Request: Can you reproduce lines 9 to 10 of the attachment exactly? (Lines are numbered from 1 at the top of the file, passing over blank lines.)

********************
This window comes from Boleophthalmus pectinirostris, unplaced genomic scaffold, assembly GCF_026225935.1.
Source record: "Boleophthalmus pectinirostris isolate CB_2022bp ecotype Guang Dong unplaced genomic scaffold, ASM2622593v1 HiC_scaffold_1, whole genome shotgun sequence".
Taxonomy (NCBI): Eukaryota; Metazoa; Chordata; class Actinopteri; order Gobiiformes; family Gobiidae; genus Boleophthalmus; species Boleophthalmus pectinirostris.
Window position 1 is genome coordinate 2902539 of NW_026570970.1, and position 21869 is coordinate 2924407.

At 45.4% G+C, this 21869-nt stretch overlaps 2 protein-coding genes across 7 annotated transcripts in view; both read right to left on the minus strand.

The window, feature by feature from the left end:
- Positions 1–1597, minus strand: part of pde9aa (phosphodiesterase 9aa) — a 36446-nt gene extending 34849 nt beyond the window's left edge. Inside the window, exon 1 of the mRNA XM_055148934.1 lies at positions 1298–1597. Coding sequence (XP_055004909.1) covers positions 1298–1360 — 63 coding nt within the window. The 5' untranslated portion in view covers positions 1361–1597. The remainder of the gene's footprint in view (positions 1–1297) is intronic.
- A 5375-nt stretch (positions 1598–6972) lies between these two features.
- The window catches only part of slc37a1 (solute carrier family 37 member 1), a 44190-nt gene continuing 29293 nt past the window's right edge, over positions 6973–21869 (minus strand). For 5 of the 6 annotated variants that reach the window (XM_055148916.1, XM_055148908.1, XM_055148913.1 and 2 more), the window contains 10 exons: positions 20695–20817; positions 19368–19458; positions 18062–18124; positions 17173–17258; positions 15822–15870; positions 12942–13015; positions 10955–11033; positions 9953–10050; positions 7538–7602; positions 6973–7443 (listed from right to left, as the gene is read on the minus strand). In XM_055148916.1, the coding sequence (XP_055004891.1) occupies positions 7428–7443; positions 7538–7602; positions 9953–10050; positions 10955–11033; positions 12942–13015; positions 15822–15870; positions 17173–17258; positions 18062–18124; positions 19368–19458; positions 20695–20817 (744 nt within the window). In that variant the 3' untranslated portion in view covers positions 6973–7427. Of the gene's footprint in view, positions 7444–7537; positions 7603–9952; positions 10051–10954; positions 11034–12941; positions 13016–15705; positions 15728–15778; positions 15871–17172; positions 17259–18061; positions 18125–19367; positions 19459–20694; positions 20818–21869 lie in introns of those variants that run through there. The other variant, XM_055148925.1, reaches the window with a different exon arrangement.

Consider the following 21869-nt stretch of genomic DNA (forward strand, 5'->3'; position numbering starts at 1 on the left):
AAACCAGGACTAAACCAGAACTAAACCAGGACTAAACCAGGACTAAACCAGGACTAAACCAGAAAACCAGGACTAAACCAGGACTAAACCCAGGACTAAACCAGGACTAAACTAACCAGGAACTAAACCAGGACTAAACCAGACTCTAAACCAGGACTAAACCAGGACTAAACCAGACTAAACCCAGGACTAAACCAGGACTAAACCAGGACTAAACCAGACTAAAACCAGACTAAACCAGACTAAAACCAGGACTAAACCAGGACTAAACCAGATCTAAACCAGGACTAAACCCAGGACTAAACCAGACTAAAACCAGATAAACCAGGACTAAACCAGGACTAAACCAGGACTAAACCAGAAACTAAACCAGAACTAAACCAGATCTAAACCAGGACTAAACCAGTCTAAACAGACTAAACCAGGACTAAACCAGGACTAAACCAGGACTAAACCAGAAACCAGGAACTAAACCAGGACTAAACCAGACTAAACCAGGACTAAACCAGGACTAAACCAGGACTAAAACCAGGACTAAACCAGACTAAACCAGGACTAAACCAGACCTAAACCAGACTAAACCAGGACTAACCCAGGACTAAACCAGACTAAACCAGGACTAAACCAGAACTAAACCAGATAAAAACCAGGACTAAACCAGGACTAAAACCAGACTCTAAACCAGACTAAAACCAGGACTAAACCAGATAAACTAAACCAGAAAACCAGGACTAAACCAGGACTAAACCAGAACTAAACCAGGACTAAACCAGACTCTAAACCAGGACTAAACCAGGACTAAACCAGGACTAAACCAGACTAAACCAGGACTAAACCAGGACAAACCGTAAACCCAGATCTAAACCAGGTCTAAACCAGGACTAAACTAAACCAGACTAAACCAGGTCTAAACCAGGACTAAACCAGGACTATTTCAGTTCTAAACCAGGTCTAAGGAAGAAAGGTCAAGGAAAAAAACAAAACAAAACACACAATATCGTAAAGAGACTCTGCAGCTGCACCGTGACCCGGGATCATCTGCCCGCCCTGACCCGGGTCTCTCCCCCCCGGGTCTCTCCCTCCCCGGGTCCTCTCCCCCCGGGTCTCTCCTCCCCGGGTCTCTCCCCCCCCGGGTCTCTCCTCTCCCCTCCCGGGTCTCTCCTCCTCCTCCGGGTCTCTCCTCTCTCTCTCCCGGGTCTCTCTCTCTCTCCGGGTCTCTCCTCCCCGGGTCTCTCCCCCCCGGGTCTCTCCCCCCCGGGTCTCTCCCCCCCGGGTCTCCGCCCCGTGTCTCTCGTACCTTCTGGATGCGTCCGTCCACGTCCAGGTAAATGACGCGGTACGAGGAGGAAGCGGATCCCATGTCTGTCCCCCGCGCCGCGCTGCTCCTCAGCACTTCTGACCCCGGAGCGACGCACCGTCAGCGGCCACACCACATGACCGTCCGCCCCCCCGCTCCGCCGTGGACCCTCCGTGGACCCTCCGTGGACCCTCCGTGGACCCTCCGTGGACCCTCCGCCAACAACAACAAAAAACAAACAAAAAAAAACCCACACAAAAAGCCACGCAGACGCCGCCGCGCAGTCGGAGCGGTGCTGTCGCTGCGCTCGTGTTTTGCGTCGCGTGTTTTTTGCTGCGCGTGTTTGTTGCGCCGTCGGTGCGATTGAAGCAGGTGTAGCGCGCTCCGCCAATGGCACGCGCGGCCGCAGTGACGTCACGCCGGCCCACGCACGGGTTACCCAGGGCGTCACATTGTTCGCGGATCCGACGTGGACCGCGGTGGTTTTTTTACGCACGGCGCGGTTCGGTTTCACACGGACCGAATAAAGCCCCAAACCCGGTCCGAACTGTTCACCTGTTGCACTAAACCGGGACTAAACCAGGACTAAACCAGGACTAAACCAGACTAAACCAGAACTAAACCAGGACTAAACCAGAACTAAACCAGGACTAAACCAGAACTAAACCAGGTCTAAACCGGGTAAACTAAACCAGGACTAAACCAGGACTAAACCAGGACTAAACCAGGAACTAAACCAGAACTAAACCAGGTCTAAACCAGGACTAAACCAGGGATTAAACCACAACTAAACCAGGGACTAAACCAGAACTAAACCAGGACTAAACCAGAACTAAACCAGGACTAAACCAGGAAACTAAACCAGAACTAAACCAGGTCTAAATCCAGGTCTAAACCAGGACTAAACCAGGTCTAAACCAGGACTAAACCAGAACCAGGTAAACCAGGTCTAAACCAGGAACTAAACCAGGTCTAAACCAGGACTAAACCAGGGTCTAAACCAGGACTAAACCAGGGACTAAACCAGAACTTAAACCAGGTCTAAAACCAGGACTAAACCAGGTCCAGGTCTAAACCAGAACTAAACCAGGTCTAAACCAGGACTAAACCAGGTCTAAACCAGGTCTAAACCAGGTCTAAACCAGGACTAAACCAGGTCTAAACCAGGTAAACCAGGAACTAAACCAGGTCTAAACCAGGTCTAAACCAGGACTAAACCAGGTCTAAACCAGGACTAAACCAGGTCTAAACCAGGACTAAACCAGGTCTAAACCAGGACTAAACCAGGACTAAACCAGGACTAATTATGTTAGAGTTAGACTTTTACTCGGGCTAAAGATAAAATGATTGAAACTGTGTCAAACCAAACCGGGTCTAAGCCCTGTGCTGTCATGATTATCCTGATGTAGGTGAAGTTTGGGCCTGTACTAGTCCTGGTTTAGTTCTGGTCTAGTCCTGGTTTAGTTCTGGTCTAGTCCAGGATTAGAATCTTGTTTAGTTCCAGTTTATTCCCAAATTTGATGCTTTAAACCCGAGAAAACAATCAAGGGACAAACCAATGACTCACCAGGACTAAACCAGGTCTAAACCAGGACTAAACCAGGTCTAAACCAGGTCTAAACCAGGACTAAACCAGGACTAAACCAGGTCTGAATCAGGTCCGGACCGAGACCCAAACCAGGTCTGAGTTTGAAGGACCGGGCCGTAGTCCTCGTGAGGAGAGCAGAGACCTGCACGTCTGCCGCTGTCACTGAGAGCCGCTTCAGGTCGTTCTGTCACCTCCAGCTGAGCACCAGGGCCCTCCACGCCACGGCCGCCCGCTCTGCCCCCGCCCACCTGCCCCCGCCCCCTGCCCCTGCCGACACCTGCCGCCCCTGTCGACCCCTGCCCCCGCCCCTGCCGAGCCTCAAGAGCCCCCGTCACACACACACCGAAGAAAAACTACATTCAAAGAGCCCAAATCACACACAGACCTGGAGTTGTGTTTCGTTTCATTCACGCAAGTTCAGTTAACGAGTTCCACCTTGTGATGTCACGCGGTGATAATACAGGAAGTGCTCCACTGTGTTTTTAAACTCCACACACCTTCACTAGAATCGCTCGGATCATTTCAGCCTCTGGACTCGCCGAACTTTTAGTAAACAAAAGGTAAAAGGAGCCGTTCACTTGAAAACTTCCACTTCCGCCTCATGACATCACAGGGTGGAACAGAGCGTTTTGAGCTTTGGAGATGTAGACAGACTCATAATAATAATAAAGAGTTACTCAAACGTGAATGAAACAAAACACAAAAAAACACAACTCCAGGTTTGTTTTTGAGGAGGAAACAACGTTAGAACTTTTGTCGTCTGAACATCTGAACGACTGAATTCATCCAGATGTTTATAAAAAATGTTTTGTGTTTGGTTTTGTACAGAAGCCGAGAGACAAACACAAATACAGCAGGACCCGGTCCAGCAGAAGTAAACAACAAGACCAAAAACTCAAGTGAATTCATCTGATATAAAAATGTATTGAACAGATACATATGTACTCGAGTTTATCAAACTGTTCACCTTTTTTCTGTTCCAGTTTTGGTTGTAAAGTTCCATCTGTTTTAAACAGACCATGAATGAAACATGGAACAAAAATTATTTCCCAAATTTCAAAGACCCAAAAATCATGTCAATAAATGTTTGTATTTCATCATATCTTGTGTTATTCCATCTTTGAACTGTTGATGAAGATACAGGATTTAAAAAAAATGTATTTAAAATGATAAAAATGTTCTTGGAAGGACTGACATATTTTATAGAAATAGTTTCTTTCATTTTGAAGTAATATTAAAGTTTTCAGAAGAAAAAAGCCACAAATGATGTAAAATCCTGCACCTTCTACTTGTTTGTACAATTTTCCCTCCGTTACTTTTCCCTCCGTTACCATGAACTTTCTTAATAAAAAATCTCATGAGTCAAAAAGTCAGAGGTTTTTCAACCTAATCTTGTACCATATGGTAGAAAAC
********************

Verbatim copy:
- The window catches only part of slc37a1 (solute carrier family 37 member 1), a 44190-nt gene continuing 29293 nt past the window's right edge, over positions 6973–21869 (minus strand). For 5 of the 6 annotated variants that reach the window (XM_055148916.1, XM_055148908.1, XM_055148913.1 and 2 more), the window contains 10 exons: positions 20695–20817; positions 19368–19458; positions 18062–18124; positions 17173–17258; positions 15822–15870; positions 12942–13015; positions 10955–11033; positions 9953–10050; positions 7538–7602; positions 6973–7443 (listed from right to left, as the gene is read on the minus strand). In XM_055148916.1, the coding sequence (XP_055004891.1) occupies positions 7428–7443; positions 7538–7602; positions 9953–10050; positions 10955–11033; positions 12942–13015; positions 15822–15870; positions 17173–17258; positions 18062–18124; positions 19368–19458; positions 20695–20817 (744 nt within the window). In that variant the 3' untranslated portion in view covers positions 6973–7427. Of the gene's footprint in view, positions 7444–7537; positions 7603–9952; positions 10051–10954; positions 11034–12941; positions 13016–15705; positions 15728–15778; positions 15871–17172; positions 17259–18061; positions 18125–19367; positions 19459–20694; positions 20818–21869 lie in introns of those variants that run through there. The other variant, XM_055148925.1, reaches the window with a different exon arrangement.

Consider the following 21869-nt stretch of genomic DNA (forward strand, 5'->3'; position numbering starts at 1 on the left):